During this evaluation process, we should not allow the above mentioned terms to influence us into accepting poorer welfare and suffering for species which society has deemed as pests, those being killed as part of a “sustainable harvest” or “culled” for reasons of “population and disease control”.

In the words of American author Matthew Scully:

“If one animal’s pain – say that of one’s pet – is real and deserving of sympathy, then the pain of essentially identical animals is also meaningful, no matter what conventional distinctions we have made to narrow the scope of our sympathy'”.

Vietnam gets tough on illegal cross-border dog trading   1 comment

Reblogged from AnimalsAsia:

13 February 2014

Dogs trafficked in Vietnam

Vietnam’s Department of Animal Health has issued a directive ordering provincial authorities to crack down on the illegal trafficking of dogs for human consumption as rabies concerns rise. The action will help put an end to the cruel and inhumane dog meat trade in this region.

The move follows a ground-breaking meeting in Hanoi last August, when members of the Asia Canine Protection Alliance met with the authorities of Vietnam, Thailand, Cambodia and Laos agreed to consider a five-year moratorium on the commercial transport of dogs from one country to another. ACPA is made up of Change For Animals FoundationHumane Society International, Animals Asia and Soi Dog Foundation.

The DAH directive specifically instructs DAH sub departments to strengthen the inspection and prevention of illegal import, transport and trade of animals or animal products. The government has also instructed the DAH to work with international organisations to raise awareness about the dangers of consuming dog meat, and the illegality of much of the cross border trade.

Tuan Bendixsen, Vietnam director for Animals Asia said:

“The dog meat trade has long been characterised by cruelty and corruption. Companion animals and strays are snatched and crammed into cages to be transported long distances. Their proximity and lack of care means diseases are rife. They are dangerous to those who choose to eat them and dangerous to anyone who comes into contact with them. Vietnam has long been the destination for trafficked dogs, from surrounding countries – if governments are serious about stopping trafficking then the corrupt and unregulated dog industry is the obvious place to start.”

Kelly O’Meara, director of companion animals and engagement with Humane Society International stated:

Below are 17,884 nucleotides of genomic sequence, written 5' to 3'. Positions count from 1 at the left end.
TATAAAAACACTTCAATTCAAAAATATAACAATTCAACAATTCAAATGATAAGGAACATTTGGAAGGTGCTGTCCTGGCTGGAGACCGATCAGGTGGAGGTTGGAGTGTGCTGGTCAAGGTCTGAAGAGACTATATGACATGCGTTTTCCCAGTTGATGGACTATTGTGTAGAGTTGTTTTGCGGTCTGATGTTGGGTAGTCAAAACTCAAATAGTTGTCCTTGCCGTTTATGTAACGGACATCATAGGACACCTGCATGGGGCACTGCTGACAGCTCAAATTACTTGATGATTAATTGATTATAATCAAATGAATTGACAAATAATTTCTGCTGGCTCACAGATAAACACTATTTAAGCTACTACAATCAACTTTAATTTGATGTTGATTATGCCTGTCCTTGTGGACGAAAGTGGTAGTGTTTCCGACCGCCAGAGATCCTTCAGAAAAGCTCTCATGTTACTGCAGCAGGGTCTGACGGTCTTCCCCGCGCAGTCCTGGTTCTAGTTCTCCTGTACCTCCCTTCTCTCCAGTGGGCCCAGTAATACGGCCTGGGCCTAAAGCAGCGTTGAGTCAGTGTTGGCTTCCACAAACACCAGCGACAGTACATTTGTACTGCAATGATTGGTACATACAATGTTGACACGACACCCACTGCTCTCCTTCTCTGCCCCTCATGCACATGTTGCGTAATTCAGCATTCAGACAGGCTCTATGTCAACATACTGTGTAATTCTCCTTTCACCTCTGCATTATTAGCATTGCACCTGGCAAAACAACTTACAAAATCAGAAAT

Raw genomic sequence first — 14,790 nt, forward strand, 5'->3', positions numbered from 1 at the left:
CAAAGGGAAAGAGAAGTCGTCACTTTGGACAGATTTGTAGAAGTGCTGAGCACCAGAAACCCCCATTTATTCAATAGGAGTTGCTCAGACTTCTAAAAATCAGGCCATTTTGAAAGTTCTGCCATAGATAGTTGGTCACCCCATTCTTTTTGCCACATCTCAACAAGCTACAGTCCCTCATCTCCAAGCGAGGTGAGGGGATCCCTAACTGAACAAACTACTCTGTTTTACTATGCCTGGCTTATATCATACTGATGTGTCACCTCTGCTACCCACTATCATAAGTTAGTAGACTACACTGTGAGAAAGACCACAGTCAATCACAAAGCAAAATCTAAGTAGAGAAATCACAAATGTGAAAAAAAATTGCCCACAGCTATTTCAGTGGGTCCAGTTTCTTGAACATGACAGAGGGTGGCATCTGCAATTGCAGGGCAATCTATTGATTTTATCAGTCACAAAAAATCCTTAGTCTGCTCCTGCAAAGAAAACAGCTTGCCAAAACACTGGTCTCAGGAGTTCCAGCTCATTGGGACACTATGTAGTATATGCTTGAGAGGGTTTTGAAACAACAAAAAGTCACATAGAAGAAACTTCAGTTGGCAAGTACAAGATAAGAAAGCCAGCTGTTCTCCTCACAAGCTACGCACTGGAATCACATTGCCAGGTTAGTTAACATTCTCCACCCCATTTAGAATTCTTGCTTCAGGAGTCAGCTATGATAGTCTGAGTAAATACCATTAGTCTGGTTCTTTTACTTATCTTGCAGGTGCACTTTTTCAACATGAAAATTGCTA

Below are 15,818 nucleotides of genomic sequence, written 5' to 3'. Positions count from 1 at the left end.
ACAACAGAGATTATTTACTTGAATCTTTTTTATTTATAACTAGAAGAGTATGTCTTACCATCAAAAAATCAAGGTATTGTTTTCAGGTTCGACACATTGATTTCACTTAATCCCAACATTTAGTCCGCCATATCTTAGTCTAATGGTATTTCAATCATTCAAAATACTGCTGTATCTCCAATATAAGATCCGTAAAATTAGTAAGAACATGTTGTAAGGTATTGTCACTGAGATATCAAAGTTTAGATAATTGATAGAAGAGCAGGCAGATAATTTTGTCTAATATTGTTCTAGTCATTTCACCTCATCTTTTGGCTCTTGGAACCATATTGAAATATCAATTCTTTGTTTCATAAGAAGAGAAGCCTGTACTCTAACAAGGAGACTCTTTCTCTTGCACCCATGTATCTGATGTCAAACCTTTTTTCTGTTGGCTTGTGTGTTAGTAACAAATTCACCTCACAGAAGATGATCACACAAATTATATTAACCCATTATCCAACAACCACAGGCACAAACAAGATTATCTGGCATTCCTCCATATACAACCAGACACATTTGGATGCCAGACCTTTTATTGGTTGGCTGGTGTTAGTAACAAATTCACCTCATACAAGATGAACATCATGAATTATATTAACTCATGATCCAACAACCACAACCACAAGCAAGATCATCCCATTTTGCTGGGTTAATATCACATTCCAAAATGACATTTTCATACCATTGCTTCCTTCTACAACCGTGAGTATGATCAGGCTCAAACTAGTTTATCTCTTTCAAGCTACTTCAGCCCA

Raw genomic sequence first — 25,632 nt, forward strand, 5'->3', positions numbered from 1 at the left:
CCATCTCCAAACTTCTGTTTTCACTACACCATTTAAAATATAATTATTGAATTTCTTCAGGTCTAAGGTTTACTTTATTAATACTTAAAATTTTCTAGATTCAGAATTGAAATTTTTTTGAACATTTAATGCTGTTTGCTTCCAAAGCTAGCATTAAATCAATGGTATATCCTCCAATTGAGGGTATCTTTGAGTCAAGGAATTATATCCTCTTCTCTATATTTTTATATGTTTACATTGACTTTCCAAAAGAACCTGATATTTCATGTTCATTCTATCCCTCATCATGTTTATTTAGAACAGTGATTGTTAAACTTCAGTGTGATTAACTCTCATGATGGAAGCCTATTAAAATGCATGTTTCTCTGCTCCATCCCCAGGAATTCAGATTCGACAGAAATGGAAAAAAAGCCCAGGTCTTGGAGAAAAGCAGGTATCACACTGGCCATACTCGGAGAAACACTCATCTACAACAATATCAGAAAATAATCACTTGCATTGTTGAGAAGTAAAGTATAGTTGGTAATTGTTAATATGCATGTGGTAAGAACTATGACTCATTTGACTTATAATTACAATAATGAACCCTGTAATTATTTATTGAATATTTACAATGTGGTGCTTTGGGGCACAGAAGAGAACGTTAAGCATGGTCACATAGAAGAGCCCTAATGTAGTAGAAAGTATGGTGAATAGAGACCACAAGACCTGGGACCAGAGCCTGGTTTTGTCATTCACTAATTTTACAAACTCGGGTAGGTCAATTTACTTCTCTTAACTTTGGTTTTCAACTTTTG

“This new directive is a big step in ending this cruel and illegal trade of dogs over international borders. ACPA intends to assist the Vietnam government to insure this new directive is implemented to its fullest, preventing the intense suffering of thousands of dogs and the further spread of rabies”.

“Given the dog meat trade involves the only current mass movement of known or suspected rabies-infected dogs, there is a strong argument to stop the cycle of infection by banning this trade entirely,” continues Lola Webber, Programmes Leader for Change For Animals Foundation.

While the unregulated trade of dogs into Vietnam has been illegal since 2009, limited resources have meant the law is often unenforced and has remained, until now, a low priority. It is estimated that up to 5 million dogs are slaughtered in Vietnam every year for human consumption. All countries in the region have already banned the transport of dogs without evidence of rabies vaccinations, health certificates, export licenses and proof of origin.

“The Government of Vietnam is to be applauded for taking this initiative, and we hope other countries in the region will follow this lead. Many people cite culture in defence of the trade, but rabies and cholera and other diseases associated with it are no respecters of culture”, explains John Dalley, Vice President of Soi Dog Foundation.

The Association of Southeast Asian Nations has pledged to wipe out rabies in the region by 2020. Rabies is responsible for the deaths of up to 29,000 people in Asia every year. Rabies cannot be eliminated from the region without provincial authorities stopping illegal dog trafficking.

APCA